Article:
These three books nicely illustrate the range of textbooks on offer for the philosophy of religion. One question, to which these books give different answers, concerns the scope of the subject. Are we to focus on the traditional triad of monotheistic religions or cast our net wider?
The Big Questions is a big anthology that addresses most of the central issues likely to be covered on a course that focuses on monotheism. There are sections on God's attributes, arguments for His existence, the problem of evil, faith and reason, morality, and more specific aspects of religion.
The selection of articles is what you would expect from the Anglo-American analytic tradition. Most extracts are from recent academic publications, with just a few pieces from earlier writers.
The one mildly adventurous note is struck in the final section with the less than punchy title: "How should religious, gender and ethnic diversity influence our thinking about religion?" Even this assumes that most readers will be unfamiliar with non-analytic literature. In that context, Grace Jantzen's piece is especially helpful as a guide to recent continental thought. For any one teaching the subject employing the Anglo-American approach, this anthology could scarcely be bettered.
A Contemporary Introduction boldly goes where few in the Anglo-American tradition have gone before. Though never diluting the rigour of the analytic approach, it expounds and critically assesses the main doctrines of monotheism and many non-monotheistic religions, including Buddhism, Hinduism and Jainism. It brings to this task the full panoply of tools available to the modern logician and is a fine proponent of what the Philosophical Lexicon defines as "chisholming": making repeated small alterations in a definition. The philosophically sophisticated student (and teacher) will be stimulated by this crisp argumentation, but the less capable student (especially those for whom logic is anathema) will find it terrifying. At times the book labours the point, especially when arguing against the kind of soggy relativism that is not confined to the student body, but generally there is little fat.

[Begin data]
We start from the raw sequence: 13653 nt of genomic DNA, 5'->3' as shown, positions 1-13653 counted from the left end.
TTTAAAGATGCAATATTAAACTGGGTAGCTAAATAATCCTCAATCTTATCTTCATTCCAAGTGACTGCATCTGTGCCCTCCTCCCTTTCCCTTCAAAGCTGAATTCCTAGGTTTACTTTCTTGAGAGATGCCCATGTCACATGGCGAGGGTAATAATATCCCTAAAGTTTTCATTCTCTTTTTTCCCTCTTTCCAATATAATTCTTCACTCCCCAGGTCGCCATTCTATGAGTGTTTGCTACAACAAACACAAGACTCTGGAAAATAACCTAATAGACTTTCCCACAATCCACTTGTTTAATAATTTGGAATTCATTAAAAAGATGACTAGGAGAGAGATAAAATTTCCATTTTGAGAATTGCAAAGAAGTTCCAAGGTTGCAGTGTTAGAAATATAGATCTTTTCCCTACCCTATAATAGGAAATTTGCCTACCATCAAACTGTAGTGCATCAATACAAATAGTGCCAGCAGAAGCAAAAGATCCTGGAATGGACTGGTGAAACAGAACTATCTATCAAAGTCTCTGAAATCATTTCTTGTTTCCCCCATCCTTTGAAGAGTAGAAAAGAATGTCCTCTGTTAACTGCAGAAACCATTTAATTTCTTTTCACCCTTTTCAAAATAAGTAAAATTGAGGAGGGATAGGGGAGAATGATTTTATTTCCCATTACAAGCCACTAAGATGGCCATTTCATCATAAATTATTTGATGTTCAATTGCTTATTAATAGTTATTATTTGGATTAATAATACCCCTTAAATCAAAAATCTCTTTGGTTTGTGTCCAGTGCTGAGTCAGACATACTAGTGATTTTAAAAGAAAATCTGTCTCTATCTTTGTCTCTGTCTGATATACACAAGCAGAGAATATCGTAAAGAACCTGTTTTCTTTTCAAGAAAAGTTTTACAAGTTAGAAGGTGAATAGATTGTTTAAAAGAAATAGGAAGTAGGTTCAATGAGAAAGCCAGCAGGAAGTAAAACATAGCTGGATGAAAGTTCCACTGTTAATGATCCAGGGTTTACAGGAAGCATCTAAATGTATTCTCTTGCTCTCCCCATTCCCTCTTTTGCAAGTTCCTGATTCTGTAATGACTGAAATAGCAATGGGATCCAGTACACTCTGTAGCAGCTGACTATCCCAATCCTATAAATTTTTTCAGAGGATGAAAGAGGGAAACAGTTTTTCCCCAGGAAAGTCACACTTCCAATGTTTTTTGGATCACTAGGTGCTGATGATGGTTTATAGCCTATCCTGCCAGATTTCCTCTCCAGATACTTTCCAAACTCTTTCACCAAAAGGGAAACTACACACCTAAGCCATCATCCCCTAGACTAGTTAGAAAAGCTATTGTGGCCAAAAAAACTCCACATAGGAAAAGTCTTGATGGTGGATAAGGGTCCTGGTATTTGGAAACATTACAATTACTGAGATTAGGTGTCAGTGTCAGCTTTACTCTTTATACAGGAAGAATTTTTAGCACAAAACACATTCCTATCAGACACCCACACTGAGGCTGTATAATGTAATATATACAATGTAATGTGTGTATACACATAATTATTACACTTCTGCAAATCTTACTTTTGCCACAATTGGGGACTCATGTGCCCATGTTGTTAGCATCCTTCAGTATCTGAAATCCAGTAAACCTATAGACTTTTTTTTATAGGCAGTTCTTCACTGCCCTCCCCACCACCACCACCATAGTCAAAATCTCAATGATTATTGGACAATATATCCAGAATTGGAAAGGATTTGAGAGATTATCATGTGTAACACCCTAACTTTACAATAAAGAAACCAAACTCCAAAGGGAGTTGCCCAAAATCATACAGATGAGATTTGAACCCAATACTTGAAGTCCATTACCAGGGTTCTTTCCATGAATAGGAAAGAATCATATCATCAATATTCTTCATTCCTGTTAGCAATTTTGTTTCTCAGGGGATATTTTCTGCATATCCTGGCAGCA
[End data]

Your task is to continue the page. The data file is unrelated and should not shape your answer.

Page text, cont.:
Although very fine of its kind, it carries to extremes the approach that sees religions as merely metaphysical systems. Thus the chapter in which karma is discussed could serve, virtually without alteration, as the chapter on personal identity in a textbook of metaphysics.
If the first two books are for senior-level students, the third is aimed at beginners. A Critical Introduction is also keen to remind us that there is more to religion than monotheism. It is not over-impressed by traditional theism. But it offers in its place a reheated hash of Wittgensteinian fideism, the least appetising, least nourishing dish on the philosophy of religion menu. Too briefly, at the end of the book, the authors approach the fascinating question of whether it is possible or desirable to retain a religious attitude to the world in the absence of belief in a God or in life after death, exploring the work of Iris Murdoch and Dennis Potter.
This work is accessible, and there is much here that a tyro would find helpful. But it is, regrettably, sometimes rather sloppy. Complexity and subtlety are out of place in an introductory book, yet students need a model that exhibits the virtues of accuracy and rigour, and these are sometimes lacking here.
David McNaughton is professor of philosophy, Keele University.
Philosophy of Religion: The Big Questions
Editor - E. Stump and M. J. Murray
ISBN - 0 631 20603 5 and 20604 3
Publisher - Blackwell
Price - £65.00 and £15.99
Pages - 485